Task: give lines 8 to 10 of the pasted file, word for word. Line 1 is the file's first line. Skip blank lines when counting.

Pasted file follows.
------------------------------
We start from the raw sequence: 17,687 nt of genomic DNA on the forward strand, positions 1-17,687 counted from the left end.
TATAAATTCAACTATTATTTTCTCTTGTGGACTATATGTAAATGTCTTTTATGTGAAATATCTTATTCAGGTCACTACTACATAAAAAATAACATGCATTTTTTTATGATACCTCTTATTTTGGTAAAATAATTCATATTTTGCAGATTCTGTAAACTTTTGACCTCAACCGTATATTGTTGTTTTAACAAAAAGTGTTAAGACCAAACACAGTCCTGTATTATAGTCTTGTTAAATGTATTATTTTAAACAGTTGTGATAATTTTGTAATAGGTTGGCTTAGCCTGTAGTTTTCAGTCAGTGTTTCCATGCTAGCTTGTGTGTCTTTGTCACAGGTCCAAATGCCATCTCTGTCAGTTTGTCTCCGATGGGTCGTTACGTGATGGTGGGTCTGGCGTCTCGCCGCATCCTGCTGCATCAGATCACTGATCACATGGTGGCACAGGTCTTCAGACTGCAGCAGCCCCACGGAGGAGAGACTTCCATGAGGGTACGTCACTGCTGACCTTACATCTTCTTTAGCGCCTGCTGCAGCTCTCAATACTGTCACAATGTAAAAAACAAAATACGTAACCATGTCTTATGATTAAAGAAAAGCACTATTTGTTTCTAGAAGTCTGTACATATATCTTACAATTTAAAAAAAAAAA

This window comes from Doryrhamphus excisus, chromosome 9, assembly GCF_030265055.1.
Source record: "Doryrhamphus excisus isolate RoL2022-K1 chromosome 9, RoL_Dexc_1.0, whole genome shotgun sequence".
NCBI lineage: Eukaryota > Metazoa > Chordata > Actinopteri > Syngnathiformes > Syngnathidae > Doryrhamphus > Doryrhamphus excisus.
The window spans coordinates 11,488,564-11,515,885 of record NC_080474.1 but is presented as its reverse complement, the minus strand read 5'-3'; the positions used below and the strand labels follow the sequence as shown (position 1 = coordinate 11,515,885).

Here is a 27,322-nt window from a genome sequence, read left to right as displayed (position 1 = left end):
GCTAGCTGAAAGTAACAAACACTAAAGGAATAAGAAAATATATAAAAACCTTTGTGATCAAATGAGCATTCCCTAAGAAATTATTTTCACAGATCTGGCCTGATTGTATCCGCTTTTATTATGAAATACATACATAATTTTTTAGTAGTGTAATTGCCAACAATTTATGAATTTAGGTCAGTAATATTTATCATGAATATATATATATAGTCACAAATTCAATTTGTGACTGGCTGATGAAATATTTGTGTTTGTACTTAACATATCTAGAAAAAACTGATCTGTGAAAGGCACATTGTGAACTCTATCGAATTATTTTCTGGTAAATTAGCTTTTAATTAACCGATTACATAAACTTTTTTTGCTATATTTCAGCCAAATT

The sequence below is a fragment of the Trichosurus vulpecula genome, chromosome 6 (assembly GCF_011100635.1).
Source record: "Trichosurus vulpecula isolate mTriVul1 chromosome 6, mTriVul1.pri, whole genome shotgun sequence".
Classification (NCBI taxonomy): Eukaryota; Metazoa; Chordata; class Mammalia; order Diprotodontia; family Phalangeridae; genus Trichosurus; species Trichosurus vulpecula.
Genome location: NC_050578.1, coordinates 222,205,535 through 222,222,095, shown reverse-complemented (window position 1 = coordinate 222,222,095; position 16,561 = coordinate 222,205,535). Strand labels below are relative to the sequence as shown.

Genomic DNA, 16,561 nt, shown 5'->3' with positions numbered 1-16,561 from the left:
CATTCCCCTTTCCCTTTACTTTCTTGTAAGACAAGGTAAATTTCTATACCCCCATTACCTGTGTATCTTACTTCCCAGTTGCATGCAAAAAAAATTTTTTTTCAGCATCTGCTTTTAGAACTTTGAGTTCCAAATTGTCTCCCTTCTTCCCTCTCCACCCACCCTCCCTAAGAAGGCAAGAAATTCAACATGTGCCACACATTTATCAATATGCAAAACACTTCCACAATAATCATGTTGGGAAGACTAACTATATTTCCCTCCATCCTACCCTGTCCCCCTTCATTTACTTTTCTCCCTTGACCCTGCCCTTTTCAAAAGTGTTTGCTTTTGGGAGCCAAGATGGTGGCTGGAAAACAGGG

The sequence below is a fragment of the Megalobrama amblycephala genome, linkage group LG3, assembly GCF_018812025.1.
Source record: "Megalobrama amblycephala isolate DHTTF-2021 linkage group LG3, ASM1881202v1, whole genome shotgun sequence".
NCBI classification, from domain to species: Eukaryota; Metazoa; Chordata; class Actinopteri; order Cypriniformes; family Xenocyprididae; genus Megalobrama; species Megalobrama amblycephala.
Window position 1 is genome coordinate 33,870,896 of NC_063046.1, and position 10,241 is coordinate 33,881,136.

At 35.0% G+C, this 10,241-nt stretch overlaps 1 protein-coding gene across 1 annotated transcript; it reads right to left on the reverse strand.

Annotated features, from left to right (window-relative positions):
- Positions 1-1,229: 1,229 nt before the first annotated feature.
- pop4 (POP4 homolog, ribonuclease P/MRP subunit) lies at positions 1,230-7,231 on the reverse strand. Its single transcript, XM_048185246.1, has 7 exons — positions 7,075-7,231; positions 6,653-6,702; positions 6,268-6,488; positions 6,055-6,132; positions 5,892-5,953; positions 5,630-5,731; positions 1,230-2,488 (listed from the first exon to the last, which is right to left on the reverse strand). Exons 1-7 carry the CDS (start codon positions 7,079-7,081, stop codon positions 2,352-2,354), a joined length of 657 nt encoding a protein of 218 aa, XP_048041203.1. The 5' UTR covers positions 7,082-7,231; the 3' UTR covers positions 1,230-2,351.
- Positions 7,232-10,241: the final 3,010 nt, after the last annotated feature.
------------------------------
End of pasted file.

GCTAGCTGAAAGTAACAAACACTAAAGGAATAAGAAAATATATAAAAACCTTTGTGATCAAATGAGCATTCCCTAAGAAATTATTTTCACAGATCTGGCCTGATTGTATCCGCTTTTATTATGAAATACATACATAATTTTTTAGTAGTGTAATTGCCAACAATTTATGAATTTAGGTCAGTAATATTTATCATGAATATATATATATAGTCACAAATTCAATTTGTGACTGGCTGATGAAATATTTGTGTTTGTACTTAACATATCTAGAAAAAACTGATCTGTGAAAGGCACATTGTGAACTCTATCGAATTATTTTCTGGTAAATTAGCTTTTAATTAACCGATTACATAAACTTTTTTTGCTATATTTCAGCCAAATT

The sequence below is a fragment of the Trichosurus vulpecula genome, chromosome 6 (assembly GCF_011100635.1).
Source record: "Trichosurus vulpecula isolate mTriVul1 chromosome 6, mTriVul1.pri, whole genome shotgun sequence".